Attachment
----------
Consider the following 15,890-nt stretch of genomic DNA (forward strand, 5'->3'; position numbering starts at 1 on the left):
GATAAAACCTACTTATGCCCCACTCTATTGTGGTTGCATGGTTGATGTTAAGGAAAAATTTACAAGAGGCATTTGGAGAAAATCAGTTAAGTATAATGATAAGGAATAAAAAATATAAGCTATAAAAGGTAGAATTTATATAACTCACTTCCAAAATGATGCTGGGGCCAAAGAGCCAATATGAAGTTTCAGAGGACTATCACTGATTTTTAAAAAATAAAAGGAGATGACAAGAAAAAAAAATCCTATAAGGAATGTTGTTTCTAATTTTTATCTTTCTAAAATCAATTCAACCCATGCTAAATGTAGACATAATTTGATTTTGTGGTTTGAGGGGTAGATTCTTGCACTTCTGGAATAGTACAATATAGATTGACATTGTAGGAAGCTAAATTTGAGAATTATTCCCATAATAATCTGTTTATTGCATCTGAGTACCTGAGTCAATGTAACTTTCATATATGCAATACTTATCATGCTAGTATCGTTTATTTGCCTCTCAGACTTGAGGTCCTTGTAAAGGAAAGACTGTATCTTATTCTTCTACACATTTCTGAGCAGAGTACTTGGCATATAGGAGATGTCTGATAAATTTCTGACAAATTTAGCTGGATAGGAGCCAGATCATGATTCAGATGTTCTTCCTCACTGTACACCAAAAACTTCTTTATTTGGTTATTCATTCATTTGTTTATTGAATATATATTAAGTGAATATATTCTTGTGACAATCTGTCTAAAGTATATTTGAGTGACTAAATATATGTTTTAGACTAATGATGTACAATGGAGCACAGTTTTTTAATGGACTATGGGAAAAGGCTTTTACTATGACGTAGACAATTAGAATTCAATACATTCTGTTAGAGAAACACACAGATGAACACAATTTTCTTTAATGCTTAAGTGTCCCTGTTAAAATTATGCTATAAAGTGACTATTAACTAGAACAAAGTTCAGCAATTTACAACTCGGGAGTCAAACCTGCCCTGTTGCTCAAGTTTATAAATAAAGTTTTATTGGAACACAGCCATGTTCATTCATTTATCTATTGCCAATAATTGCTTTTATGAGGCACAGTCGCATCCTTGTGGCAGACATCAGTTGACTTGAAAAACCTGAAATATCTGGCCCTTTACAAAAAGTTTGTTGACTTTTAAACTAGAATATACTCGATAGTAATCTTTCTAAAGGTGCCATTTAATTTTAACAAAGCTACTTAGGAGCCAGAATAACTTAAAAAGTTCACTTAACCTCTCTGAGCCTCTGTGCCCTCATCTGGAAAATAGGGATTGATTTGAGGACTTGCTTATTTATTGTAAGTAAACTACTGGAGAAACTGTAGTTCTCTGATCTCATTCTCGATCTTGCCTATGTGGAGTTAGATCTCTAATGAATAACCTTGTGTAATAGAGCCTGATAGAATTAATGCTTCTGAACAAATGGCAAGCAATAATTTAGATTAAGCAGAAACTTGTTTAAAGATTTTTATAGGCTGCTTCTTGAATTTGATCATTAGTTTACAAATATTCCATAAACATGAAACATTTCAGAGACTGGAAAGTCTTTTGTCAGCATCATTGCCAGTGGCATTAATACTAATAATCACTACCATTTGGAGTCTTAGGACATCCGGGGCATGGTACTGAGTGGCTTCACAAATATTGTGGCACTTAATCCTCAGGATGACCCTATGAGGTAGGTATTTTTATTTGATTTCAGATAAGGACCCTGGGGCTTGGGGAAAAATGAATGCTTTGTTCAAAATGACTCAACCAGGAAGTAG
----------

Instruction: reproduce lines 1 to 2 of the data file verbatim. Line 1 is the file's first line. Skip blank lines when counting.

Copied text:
Consider the following 15,890-nt stretch of genomic DNA (forward strand, 5'->3'; position numbering starts at 1 on the left):
GATAAAACCTACTTATGCCCCACTCTATTGTGGTTGCATGGTTGATGTTAAGGAAAAATTTACAAGAGGCATTTGGAGAAAATCAGTTAAGTATAATGATAAGGAATAAAAAATATAAGCTATAAAAGGTAGAATTTATATAACTCACTTCCAAAATGATGCTGGGGCCAAAGAGCCAATATGAAGTTTCAGAGGACTATCACTGATTTTTAAAAAATAAAAGGAGATGACAAGAAAAAAAAATCCTATAAGGAATGTTGTTTCTAATTTTTATCTTTCTAAAATCAATTCAACCCATGCTAAATGTAGACATAATTTGATTTTGTGGTTTGAGGGGTAGATTCTTGCACTTCTGGAATAGTACAATATAGATTGACATTGTAGGAAGCTAAATTTGAGAATTATTCCCATAATAATCTGTTTATTGCATCTGAGTACCTGAGTCAATGTAACTTTCATATATGCAATACTTATCATGCTAGTATCGTTTATTTGCCTCTCAGACTTGAGGTCCTTGTAAAGGAAAGACTGTATCTTATTCTTCTACACATTTCTGAGCAGAGTACTTGGCATATAGGAGATGTCTGATAAATTTCTGACAAATTTAGCTGGATAGGAGCCAGATCATGATTCAGATGTTCTTCCTCACTGTACACCAAAAACTTCTTTATTTGGTTATTCATTCATTTGTTTATTGAATATATATTAAGTGAATATATTCTTGTGACAATCTGTCTAAAGTATATTTGAGTGACTAAATATATGTTTTAGACTAATGATGTACAATGGAGCACAGTTTTTTAATGGACTATGGGAAAAGGCTTTTACTATGACGTAGACAATTAGAATTCAATACATTCTGTTAGAGAAACACACAGATGAACACAATTTTCTTTAATGCTTAAGTGTCCCTGTTAAAATTATGCTATAAAGTGACTATTAACTAGAACAAAGTTCAGCAATTTACAACTCGGGAGTCAAACCTGCCCTGTTGCTCAAGTTTATAAATAAAGTTTTATTGGAACACAGCCATGTTCATTCATTTATCTATTGCCAATAATTGCTTTTATGAGGCACAGTCGCATCCTTGTGGCAGACATCAGTTGACTTGAAAAACCTGAAATATCTGGCCCTTTACAAAAAGTTTGTTGACTTTTAAACTAGAATATACTCGATAGTAATCTTTCTAAAGGTGCCATTTAATTTTAACAAAGCTACTTAGGAGCCAGAATAACTTAAAAAGTTCACTTAACCTCTCTGAGCCTCTGTGCCCTCATCTGGAAAATAGGGATTGATTTGAGGACTTGCTTATTTATTGTAAGTAAACTACTGGAGAAACTGTAGTTCTCTGATCTCATTCTCGATCTTGCCTATGTGGAGTTAGATCTCTAATGAATAACCTTGTGTAATAGAGCCTGATAGAATTAATGCTTCTGAACAAATGGCAAGCAATAATTTAGATTAAGCAGAAACTTGTTTAAAGATTTTTATAGGCTGCTTCTTGAATTTGATCATTAGTTTACAAATATTCCATAAACATGAAACATTTCAGAGACTGGAAAGTCTTTTGTCAGCATCATTGCCAGTGGCATTAATACTAATAATCACTACCATTTGGAGTCTTAGGACATCCGGGGCATGGTACTGAGTGGCTTCACAAATATTGTGGCACTTAATCCTCAGGATGACCCTATGAGGTAGGTATTTTTATTTGATTTCAGATAAGGACCCTGGGGCTTGGGGAAAAATGAATGCTTTGTTCAAAATGACTCAACCAGGAAGTAG